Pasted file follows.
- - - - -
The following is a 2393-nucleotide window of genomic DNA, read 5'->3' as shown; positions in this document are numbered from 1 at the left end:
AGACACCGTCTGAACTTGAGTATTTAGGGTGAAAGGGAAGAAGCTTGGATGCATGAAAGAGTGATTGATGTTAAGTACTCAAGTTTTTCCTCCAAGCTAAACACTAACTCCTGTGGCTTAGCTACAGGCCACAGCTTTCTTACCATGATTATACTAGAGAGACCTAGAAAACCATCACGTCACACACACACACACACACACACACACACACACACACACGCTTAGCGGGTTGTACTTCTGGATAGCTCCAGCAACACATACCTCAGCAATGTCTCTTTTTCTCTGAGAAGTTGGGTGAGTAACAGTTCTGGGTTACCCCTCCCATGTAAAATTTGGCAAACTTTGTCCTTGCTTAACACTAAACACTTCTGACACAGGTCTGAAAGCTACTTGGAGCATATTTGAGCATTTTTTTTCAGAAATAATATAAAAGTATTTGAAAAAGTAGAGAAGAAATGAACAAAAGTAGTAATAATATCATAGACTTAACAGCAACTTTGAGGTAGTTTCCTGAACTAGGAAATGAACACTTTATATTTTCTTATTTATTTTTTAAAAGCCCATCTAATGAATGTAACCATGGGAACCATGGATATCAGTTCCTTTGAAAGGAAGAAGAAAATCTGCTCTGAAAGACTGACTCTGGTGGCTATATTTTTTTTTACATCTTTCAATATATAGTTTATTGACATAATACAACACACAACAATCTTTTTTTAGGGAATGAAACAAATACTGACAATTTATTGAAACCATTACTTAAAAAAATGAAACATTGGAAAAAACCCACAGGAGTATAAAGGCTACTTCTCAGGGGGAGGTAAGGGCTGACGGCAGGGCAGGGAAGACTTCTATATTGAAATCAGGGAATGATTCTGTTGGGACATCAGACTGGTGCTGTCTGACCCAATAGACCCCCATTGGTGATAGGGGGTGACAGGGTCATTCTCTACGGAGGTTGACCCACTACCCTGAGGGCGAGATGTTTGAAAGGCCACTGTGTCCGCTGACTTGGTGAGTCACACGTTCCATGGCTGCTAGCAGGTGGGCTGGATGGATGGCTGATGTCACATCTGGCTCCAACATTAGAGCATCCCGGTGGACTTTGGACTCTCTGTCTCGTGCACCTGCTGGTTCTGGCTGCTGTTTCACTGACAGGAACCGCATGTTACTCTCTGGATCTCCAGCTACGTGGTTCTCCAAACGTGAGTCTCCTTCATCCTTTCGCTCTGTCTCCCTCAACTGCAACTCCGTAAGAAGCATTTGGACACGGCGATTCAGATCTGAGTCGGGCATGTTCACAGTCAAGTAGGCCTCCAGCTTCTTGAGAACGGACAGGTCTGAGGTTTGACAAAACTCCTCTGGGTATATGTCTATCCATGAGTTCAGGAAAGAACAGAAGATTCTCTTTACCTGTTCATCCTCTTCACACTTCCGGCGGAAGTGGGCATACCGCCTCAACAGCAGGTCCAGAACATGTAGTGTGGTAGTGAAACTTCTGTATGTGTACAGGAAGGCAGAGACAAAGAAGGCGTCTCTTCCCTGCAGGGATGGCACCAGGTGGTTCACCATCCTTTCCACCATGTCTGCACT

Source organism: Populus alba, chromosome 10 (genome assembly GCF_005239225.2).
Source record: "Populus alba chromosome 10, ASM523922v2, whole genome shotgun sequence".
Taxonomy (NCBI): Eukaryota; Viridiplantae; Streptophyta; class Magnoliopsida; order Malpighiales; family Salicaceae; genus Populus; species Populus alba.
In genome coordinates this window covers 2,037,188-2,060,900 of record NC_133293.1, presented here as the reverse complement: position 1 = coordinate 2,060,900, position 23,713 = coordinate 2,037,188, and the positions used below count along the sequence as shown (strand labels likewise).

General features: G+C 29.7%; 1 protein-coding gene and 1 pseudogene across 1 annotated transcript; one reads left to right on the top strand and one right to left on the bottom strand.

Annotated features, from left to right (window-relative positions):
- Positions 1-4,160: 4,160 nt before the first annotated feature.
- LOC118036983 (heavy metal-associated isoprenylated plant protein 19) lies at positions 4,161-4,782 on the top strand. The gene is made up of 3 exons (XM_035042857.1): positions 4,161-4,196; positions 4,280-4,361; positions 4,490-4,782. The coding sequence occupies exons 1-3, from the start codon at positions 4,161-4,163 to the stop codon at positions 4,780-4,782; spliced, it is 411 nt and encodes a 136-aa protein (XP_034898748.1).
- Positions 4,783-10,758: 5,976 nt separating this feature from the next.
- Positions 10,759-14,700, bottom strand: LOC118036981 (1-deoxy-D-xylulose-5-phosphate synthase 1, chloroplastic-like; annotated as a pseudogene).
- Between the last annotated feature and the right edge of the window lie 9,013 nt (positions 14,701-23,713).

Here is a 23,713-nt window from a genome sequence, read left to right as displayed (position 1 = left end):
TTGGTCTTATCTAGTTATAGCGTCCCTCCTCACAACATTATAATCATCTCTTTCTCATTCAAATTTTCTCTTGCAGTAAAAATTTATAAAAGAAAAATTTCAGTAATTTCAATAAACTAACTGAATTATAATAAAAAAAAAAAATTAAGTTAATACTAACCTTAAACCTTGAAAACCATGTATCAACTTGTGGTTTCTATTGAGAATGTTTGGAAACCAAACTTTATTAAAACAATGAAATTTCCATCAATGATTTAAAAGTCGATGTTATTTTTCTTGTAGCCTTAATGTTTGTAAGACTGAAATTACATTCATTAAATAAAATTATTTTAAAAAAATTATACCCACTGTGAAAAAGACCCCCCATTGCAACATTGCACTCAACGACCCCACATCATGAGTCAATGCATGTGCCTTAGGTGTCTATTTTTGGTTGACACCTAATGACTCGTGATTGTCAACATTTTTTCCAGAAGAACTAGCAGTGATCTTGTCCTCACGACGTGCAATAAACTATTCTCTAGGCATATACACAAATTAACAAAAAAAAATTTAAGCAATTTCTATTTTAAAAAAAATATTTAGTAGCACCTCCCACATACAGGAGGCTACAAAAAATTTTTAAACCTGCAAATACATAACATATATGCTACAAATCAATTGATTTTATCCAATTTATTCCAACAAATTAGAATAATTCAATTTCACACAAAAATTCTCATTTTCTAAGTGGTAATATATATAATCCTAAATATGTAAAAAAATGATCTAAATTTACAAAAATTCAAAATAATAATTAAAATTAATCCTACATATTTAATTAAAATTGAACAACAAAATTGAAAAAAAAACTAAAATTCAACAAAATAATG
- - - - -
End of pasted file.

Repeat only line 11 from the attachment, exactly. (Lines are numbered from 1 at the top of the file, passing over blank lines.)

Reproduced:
- Positions 4,783-10,758: 5,976 nt separating this feature from the next.